‘If something is bothering you, sleep on it.’ Tips from a trailblazer
‘If something is bothering you, sleep on it.’ Tips from a trailblazer
Five years ago well established private practices were losing people to NHS dentistry because of the financial crisis.

By Luc Wade, Marketing Director at Hive Business.

After a few false starts we’re excited to say we’ve landed the wonderful Irene Kaimakamis, 33, as our next Hive Five guest. Irene’s K Dental Studios is only three years old and has already won Private Dentistry’s London Practice of the Year Award. She does a lot, hosting study clubs, teaching at King’s, Guy’s and Eastman and educating kids in schools around the capital, and she’s just got back from giving emergency aid to refugees in Thessaloniki, Greece. Phew! Here Irene shares what she’s learnt on her journey so far. We hope you enjoy.

In your opinion how has dental business changed over the past five years and what are your predictions for the next five?

Five years ago well established private practices were losing people to NHS dentistry because of the financial crisis. When I began my MSc in conservative dentistry at Eastman I was told every private practice was going to want me, but when I finished no one wanted to know — they couldn’t afford another dentist because they didn’t have enough patients. When I did find work it wasn’t what I expected. That’s when I decided to open up my own squat. The original plan was to wait another five years. The other difference, which has been happening over five to 10 years, is that people have become more educated about what they want from dentistry. They do a lot of reading around now, and so I knew my practice would have to be very open with patients, showing them pictures, explaining their procedures and giving them a lot of options. The MSc helped with the options, and I think that in combination with openness and lots of information it has helped maintain our patient numbers. In future I think people will be willing to pay for private care as long as they get their money’s worth, and they will keep doing their research to make sure they do.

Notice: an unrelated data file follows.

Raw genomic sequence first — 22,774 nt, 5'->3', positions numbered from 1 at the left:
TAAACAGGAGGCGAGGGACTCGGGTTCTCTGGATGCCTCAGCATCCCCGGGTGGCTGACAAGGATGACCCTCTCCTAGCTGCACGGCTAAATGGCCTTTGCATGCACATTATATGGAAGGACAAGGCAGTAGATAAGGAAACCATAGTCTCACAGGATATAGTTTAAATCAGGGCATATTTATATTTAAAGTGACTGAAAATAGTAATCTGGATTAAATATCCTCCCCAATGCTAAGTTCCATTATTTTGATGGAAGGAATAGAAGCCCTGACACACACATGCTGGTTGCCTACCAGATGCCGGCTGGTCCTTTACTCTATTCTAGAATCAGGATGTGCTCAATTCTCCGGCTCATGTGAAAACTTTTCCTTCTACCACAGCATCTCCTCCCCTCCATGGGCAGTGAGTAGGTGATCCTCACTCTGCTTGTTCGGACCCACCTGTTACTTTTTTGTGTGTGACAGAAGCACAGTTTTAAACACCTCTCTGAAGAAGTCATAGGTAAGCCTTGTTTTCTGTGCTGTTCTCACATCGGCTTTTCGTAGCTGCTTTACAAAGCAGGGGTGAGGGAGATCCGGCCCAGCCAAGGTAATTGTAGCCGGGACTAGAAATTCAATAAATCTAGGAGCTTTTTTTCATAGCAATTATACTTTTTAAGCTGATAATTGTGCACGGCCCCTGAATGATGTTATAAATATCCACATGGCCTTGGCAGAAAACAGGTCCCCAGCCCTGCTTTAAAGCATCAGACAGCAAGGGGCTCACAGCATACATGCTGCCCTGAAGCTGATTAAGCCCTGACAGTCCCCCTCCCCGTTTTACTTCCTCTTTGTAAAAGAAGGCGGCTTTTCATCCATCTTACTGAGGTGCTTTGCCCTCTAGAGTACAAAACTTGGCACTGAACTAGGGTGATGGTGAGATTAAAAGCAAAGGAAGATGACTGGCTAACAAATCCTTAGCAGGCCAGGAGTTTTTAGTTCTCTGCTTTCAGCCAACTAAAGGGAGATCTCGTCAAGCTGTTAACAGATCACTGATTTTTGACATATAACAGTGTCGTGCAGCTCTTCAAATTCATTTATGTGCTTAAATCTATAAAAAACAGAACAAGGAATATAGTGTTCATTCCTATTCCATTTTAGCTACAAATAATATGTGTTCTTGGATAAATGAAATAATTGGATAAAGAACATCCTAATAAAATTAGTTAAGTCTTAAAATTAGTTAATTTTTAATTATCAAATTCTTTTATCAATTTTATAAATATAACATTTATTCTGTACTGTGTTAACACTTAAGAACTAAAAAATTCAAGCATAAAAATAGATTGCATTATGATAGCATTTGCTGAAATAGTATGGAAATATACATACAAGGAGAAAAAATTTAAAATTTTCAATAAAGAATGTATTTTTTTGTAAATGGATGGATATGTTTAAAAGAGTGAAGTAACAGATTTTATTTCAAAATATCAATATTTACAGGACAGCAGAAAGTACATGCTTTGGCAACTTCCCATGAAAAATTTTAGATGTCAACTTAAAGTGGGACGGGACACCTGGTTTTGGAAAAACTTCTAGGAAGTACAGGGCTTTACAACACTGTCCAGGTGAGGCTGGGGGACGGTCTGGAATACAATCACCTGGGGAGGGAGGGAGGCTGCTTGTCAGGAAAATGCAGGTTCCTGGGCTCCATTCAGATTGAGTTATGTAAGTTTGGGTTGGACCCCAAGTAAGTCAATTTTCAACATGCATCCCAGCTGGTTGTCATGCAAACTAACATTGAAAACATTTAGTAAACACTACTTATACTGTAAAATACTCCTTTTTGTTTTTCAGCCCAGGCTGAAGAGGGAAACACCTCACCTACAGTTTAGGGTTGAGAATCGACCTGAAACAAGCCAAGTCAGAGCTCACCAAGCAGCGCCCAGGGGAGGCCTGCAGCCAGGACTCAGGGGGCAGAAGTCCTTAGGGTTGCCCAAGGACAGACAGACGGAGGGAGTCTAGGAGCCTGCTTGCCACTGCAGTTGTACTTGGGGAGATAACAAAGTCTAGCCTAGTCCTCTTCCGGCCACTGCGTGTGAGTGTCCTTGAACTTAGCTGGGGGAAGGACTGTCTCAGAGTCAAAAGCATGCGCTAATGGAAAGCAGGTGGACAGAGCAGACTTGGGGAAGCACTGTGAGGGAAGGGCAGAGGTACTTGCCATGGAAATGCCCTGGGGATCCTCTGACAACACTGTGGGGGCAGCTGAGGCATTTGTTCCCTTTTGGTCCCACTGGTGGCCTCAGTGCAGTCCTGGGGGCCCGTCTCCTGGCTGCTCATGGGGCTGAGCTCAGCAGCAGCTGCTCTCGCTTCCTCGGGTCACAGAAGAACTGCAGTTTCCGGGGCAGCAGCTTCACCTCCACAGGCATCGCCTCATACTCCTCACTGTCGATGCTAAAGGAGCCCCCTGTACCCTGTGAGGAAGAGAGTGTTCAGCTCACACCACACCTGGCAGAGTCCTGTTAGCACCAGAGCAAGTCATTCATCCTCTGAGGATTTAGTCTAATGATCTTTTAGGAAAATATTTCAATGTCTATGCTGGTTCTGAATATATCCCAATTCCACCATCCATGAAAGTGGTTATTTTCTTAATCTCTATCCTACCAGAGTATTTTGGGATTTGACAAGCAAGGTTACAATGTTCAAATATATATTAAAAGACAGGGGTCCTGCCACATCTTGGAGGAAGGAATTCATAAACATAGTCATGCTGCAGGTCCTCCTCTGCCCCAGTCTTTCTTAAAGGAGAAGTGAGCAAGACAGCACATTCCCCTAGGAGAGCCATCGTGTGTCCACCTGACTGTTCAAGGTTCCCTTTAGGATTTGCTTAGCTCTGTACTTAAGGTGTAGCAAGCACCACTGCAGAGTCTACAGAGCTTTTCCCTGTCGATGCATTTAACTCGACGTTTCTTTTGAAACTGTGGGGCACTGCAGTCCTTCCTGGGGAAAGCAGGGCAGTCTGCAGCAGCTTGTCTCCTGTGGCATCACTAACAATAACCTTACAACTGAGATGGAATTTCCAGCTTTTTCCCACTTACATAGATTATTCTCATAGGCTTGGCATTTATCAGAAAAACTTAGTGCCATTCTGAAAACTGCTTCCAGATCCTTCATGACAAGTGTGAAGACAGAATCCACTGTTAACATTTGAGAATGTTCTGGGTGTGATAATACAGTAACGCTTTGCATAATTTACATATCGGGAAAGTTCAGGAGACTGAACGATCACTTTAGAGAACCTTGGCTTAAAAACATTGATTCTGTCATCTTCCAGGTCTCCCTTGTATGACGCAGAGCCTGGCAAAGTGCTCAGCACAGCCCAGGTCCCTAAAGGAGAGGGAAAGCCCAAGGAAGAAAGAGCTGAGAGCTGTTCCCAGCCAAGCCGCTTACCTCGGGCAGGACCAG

How do you deal with the dichotomy of your clinical and business roles?

With a lot of sleepless nights! In the beginning it used to be 11pm finishes. They are two completely different roles. The problem with dentistry is you have to be in the room with the patient and so to do anything else you have to put in the hours afterwards and on weekends. With time Martina, our receptionist, and Maria, our nurse, relieved me of some duties by doing some back office things like managing the specialist books, managing the referrals, doing the marketing. We were working as a team but as you grow you need someone doing that all the time, so that’s when Hive came in. Hive took on a lot — our design, campaigns, and figuring out ways to campaign, for example they were behind a campaign we did on getting Londoners healthier in 2017; we were out on the streets giving out leaflets promoting oral health. They’ve given us advice on reaching different types of clients in our area and they are helping with our referral bases too, finding new ways to get the word out apart from our study clubs. It’s difficult to come up with ideas of how to show what you do. You have different ideas about what you want to say and want people to know about you but it’s difficult to put it out there on your own. My partner did our branding and website and was initially doing a lot of our marketing, and it worked well, but you can imagine what it’s like working for your partner… He does have a day job too. Nowadays you can’t just rely on word of mouth, you have to have up to date images, videos and a slick website all the time.

What advice would you give to ambitious dentists who wish to acquire or grow a practice?